Previewing the Ugliest Cars of 2012


I confess I took my cue for this piece from Dan Neil’s Wall Street Journal post on the BMW 1M (above). The post is typically overwritten and even florid in Neil’s praise for the car, but, finally, near the end he gets to the point I was waiting for:

The 1M Coupe is a total buttaface, one of the ugliest, most disturbingly wrong car designs in modern history. The addition of all the massive wheel arches, lip spoilers, aero mods and the so-called Air Curtain front spoiler helps not at all. This car is the last revenge of former BMW styling head Chris Bangle. Jeez, put a flag over its head and drive for glory.

Whether Chris Bangle or Adrian van Hooydonk, the new guy, is responsible for the 1 Series’ styling is sort of a who-cares point. The car’s stark ugliness and ungainly stance struck me the first time I saw photos of it.

We offer below a few of the more misshapen models you’ll find in showrooms next year. That is, until their makers decide to pull them.

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Google Wants 1 Million Driverless Miles

Inside a driverless car

Remember when Google was just a search engine?

I still remember the first time I saw the Google homepage. It was in 2001, and I worked at an ad agency. One of the hip designers had the sparse, mystifying, cryptic page constantly displayed on one of his Power Mac monitors. I looked at that page and wondered what it was. I wondered what would happen if I were to click the “I’m Feeling Lucky” button.

I’d never seen a website so devoid of content and wondered if I’d be able to use it, if I was even allowed to, or if it was just for people who had been given specific instructions on how to operate the instruction-less web tool.

Then I got brave and searched my first Google search. I didn’t click “I’m Feeling Lucky,” because I wasn’t, plus I didn’t know what would happen if I did.

It all seems so silly now, especially since all of humanity “Googles” things nearly as often as we take a breath. (Have you tried the “Chuck Norris” I’m Feeling Lucky search? Funny stuff.)

My point is, Google was the coolest, most useful website ever created. But that was before Google got too big and earned more money that it knows what to do with. Now, Google is meddling in things it shouldn’t be messing with. Smart phones are one, I think. The other is driving.

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The Car You Drive Makes You More of a Man?

Hummer H1

We’ve had a good deal to say on this blog on the subject of so-called chick cars, particularly about the male chauvinism evident in the promotion of the 2012 Volkswagen Beetle.

In one piece, I said, “In order to be real guys, many [car writers] have to flaunt their sexist preferences in cars.” And the chest-beating continues. In an MSN Autos blog post on Manly Machines, author James Tate shows us 10 cars—mostly muscle and mostly predictable—that will, he says, inject machismo into your life.

If that’s what you need to get machismo, you’ve got a problem, Jack.

Tate’s lead is that the car industry offers “increasingly bland” and “wussified” vehicles, which his choices then proceed to disprove, as most of those shown are current models. Except for a few like the Hummer H1 (above), which is a joke, I think.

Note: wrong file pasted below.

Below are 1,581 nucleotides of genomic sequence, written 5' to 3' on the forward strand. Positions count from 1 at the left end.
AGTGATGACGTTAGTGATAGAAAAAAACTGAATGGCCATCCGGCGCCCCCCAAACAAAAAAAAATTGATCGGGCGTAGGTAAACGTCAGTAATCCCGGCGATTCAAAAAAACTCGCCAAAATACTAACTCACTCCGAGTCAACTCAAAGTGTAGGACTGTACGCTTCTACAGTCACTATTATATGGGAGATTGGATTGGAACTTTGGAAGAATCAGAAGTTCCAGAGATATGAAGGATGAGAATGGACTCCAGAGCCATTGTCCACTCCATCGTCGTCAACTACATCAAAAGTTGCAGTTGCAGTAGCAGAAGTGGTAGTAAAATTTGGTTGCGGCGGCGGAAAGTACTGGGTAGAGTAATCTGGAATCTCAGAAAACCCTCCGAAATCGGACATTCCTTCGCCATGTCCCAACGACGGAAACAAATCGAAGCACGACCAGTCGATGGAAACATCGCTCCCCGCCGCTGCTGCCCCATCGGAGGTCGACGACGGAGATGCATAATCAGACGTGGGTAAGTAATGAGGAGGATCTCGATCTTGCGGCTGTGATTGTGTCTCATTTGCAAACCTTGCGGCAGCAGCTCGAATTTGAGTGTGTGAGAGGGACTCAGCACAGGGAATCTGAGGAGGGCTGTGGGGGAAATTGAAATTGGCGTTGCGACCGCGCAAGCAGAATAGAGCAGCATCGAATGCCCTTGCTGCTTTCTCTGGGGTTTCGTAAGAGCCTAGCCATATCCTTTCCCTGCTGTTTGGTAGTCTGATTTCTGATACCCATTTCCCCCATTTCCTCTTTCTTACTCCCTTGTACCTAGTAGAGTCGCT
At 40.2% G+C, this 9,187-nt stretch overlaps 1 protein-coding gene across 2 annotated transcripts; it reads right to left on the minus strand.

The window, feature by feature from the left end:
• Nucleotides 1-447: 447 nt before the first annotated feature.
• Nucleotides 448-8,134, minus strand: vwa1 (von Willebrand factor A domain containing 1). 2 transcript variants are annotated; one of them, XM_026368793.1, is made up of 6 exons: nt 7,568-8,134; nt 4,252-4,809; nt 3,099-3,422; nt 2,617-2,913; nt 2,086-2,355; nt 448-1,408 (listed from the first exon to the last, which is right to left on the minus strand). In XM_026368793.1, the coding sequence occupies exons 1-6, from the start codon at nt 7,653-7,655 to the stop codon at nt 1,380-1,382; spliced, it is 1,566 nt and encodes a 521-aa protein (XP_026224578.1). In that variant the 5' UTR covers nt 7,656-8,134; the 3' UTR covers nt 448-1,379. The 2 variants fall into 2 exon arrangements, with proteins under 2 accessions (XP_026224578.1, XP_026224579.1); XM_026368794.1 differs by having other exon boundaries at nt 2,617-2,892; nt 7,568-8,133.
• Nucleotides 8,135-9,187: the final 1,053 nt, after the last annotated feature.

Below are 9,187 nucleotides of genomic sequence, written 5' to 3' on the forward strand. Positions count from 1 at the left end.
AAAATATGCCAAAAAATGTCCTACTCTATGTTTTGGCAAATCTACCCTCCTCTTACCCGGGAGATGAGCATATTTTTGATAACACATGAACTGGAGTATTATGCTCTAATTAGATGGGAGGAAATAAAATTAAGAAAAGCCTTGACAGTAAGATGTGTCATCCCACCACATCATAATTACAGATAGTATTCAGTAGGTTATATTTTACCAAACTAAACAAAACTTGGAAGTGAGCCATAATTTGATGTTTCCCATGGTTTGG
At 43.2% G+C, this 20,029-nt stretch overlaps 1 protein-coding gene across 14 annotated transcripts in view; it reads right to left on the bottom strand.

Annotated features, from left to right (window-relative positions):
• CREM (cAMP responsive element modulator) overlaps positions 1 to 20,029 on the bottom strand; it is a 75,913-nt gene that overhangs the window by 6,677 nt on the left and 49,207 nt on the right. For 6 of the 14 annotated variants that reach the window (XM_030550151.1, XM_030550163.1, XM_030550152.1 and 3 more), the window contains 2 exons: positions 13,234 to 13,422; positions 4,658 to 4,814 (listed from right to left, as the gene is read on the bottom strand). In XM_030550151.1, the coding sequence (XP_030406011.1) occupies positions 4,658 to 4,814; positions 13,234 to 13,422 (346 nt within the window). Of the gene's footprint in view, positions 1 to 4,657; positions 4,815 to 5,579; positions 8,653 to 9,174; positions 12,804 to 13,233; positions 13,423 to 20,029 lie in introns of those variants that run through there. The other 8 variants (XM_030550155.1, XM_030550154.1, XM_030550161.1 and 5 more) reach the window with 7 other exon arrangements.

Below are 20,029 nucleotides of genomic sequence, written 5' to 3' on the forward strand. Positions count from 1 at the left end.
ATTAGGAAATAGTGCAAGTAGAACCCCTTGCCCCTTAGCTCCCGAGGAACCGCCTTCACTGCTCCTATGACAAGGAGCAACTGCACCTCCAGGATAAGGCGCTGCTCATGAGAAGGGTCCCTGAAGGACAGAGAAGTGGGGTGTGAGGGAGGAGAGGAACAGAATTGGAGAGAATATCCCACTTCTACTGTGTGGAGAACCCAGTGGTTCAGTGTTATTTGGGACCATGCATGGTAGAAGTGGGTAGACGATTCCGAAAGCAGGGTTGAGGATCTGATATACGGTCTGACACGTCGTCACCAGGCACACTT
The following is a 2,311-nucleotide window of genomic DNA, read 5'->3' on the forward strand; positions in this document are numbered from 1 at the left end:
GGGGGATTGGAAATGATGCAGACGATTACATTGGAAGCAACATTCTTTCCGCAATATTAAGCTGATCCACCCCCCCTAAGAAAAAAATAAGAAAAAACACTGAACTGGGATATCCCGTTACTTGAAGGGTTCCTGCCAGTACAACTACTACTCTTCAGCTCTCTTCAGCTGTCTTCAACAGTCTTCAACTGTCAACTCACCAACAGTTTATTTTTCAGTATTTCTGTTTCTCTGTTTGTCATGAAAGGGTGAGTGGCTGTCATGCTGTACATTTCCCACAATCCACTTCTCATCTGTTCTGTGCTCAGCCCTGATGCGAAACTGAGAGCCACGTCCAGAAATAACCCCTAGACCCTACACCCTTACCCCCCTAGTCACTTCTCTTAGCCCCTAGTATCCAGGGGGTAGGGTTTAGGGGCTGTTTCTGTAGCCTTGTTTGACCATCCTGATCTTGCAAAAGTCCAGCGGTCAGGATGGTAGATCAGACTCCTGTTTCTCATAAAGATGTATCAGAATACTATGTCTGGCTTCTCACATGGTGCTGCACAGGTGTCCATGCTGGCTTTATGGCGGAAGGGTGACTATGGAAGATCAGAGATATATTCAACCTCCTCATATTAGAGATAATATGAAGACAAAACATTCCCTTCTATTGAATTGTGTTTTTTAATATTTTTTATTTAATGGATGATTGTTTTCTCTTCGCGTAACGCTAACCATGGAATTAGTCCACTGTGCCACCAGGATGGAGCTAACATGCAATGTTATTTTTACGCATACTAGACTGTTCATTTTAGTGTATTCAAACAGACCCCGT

Those infected with this sort of participation mystique are men who have symbolic fantasies about cars. It’s like what the psychologists call projection—in which a person imagines himself endowed with the qualities he thinks the object, the car, represents.

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New Winter Driving Tech: Worth It?

Frozen car

For the first 10 or so years of my winter driving career, my cars were equipped with nothing more than a slow-working heater and, maybe, a rear defroster.

That made for some cold driving experiences and often required some extra time outside scraping the windows clear before hunkering down in the driver’s seat wearing a down coat and puffy gloves. (It’s amazing what a 10-degree snowy night will do to a car!)

In the years since, I’ve moved up in the world to the point where I now have a garage, which I believe is the most essential piece of the winter driving puzzle. Incredible inventions, those garages. I also discovered heated seats, which back in the day I would have said I would never need. Now I can never not have them.

I was reminded of all this while reading a piece on MSN called “5 Techie Features for Winter Driving.” Are these overkill, pointless gadgets or the next things we won’t be able to live without? Read on and leave your opinion!

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Volt Owners Are Giggling: Fisker Karma Gets Low EPA Rating

Fisker Karma Hybrid

The EPA just rated the series plug-in hybrid Fisker Karma sedan, and the company immediately put out a press release saying how “delighted” it was at the results. What?!

The EPA rated the Karma at 52 mpge (mpg “equivalent” for EVs and hybrids, that is, for combined city/highway driving). The company had projected 100 mpge and still says it “firmly believes” you’ll get up to 50 miles on a charge. EPA says, no, you’re gonna get 32 miles on battery alone, and another 20 mpg when the gas-powered range extender kicks in. And probably a lot less driving in Sport mode.